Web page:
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U.S. Women's Team

Sunil Gulati Denies 'Player Revolt' in Sermanni Sacking

John D. Halloran covers the U.S. women's team for American Soccer Now, and he participated in U.S. Soccer's conference call with federation president Sunil Gulati. Here is Halloran's take.
BY John D. Halloran Posted
April 07, 2014
8:23 PM
ON SUNDAY NIGHT, only a few hours after the United States women's national team defeated China 2-0, head coach Tom Sermanni was sent packing.

The timing of the decision seemed odd—the U.S. has a rematch against China schedule this Thursday—and a month removed from the team's poor performance at the Algarve Cup, in which the U.S. finished seventh overall.

In the hours immediately following the dismissal, many pundits began speculating that it was the result of a "player revolt."

But the president of the United States Soccer Federation, Sunil Gulati, spoke to the media on Monday and, while acknowledging that players had been consulted, he said the decision was not player-driven.

"Our dialogue with the players is ongoing. Pretty regularly...we'll talk to players. We've had discussions with players, with staff, with people around the team. This isn't a group of players coming to seek us out and saying, 'There's something wrong and we have to do something.'"

When asked what exactly led to the dismissal, especially considering Sermanni's 18-2-4 record, Gulati said it came down to multiple factors.

"It's three or four things. One of those is the subject of where the team is heading. Two is talking with people in and around the team. Whenever we have changes...with our national team program, we do that quite a bit. We also rely on our own assessment. Third, of course, is the results of the Algarve weren't what we had hoped for. The standards for this team are very high. That doesn't mean one loss, or even two losses would necessitate a change, but it's all of those factors."

Some speculation in the late hours of Sunday evening focused on a possible incident behind the scenes that may have led to the change, something Gulati also denied. "There is no specific event. I think very highly of Tom on a personal level and on a professional level. There is nothing like that whatsoever." Gulati also commented, "It's the end of a process."

And while Gulati said multiple factors were considered, it was also clear that the Algarve Cup was one of them. When speaking of the tournament in Portugal specifically, Gulati said, "Obviously the results didn't go the way we wanted. It's been a long time since the U.S. lost two games in a row, or went three without winning. That may have brought some of the issues that were of concern to the forefront."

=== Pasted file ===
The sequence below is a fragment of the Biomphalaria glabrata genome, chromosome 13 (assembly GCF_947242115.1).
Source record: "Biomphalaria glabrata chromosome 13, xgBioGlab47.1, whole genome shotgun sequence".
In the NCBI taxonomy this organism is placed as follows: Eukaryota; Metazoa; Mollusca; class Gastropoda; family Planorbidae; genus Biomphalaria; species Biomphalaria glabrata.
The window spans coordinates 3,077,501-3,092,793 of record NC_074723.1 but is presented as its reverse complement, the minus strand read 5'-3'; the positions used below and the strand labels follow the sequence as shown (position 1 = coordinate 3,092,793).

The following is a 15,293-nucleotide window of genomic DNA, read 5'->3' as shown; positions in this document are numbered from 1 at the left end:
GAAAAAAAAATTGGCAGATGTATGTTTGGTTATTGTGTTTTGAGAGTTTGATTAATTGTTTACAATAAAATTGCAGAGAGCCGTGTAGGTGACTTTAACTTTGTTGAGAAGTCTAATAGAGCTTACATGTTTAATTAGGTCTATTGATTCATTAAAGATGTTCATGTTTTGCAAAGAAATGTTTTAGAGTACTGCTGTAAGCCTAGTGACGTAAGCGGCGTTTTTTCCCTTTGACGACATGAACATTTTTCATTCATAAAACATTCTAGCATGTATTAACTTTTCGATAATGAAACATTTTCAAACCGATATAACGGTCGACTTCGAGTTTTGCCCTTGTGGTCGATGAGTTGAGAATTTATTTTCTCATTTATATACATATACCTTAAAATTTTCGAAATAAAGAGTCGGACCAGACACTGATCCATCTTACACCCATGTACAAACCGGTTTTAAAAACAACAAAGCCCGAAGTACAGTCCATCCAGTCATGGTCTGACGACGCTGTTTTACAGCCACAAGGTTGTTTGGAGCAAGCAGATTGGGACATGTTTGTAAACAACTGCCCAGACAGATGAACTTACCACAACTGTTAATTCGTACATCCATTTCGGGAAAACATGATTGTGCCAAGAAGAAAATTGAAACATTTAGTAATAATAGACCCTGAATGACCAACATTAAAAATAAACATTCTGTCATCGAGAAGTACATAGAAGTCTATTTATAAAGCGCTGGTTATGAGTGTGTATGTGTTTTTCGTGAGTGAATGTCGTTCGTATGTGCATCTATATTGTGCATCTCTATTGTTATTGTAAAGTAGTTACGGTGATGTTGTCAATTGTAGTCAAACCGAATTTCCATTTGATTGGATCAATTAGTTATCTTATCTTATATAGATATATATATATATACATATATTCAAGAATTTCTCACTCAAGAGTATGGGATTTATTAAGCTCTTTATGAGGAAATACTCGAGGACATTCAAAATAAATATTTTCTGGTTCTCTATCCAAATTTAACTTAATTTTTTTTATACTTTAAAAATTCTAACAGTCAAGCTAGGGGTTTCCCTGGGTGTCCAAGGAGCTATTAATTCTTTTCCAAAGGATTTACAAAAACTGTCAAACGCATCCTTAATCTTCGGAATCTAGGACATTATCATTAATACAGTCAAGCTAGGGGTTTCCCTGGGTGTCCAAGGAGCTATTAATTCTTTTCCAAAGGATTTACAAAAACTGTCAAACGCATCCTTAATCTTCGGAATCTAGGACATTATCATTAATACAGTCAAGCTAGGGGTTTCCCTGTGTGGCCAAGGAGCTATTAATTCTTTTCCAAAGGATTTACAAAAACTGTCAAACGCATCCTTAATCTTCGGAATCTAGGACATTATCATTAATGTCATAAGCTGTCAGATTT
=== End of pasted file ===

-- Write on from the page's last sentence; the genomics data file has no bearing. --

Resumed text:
One is left wondering, however, how fair it is to judge Sermanni on his results in the Algarve Cup, considering the U.S.'s opponents and key absences from the squad during the tournament. The U.S. tied Japan—and would have won had Hope Solo made a fairly routine save—and lost to a quality Swedish side 2-1.

Yes, the 5-3 loss to Denmark was a disaster, but the team was missing Alex Morgan and Lauren Holiday for the tournament and playing with Kelley O'Hara and Tobin Heath fresh off of injuries and not at 100%. All four players were key starters for the U.S. when they won gold in the 2012 Olympics and no matter how deep the U.S. squad is, their absence was obvious.

To his credit, Gulati did step up and take full responsibility for the decision to fire Sermanni.

"In the end, I had to make a decision, a decision made in concert with [U.S. Soccer] CEO Dan Flynn. We felt this was the best decision to make."

Where the U.S. goes from here, with World Cup qualifying only six months away, is anyone's guess.

"Over the next days and perhaps weeks," Gulati said, "we will decide on who is going to take the national team on a long-term basis, on a permanent basis."

In the short-term, the team will be led by former Pia Sundhage assistant and current Director of Development Jill Ellis. Gulati, however, seemed to rule Ellis out as a candidate for the job on a permanent basis, saying, "Jill is a strong candidate for virtually any job in our program. When we were in our search process two years ago [to replace Pia Sundhage], Jill took herself out of that process. We think very highly of Jill."

Some coaches' names that have been thrown about to lead the U.S. into World Cup qualifying over the next six months are former U.S. manager Tony DiCicco, current Portland Thorns manager Paul Riley, Houston Dash manager Randy Waldrum, and Tyreso manager Tony Gustavsson.

What do you think of the move? Do you believe that there was no player revolt? Do you think the timing was peculiar? Share your thoughts below.

John D. Halloran is an American Soccer Now columnist. Follow him on Twitter.

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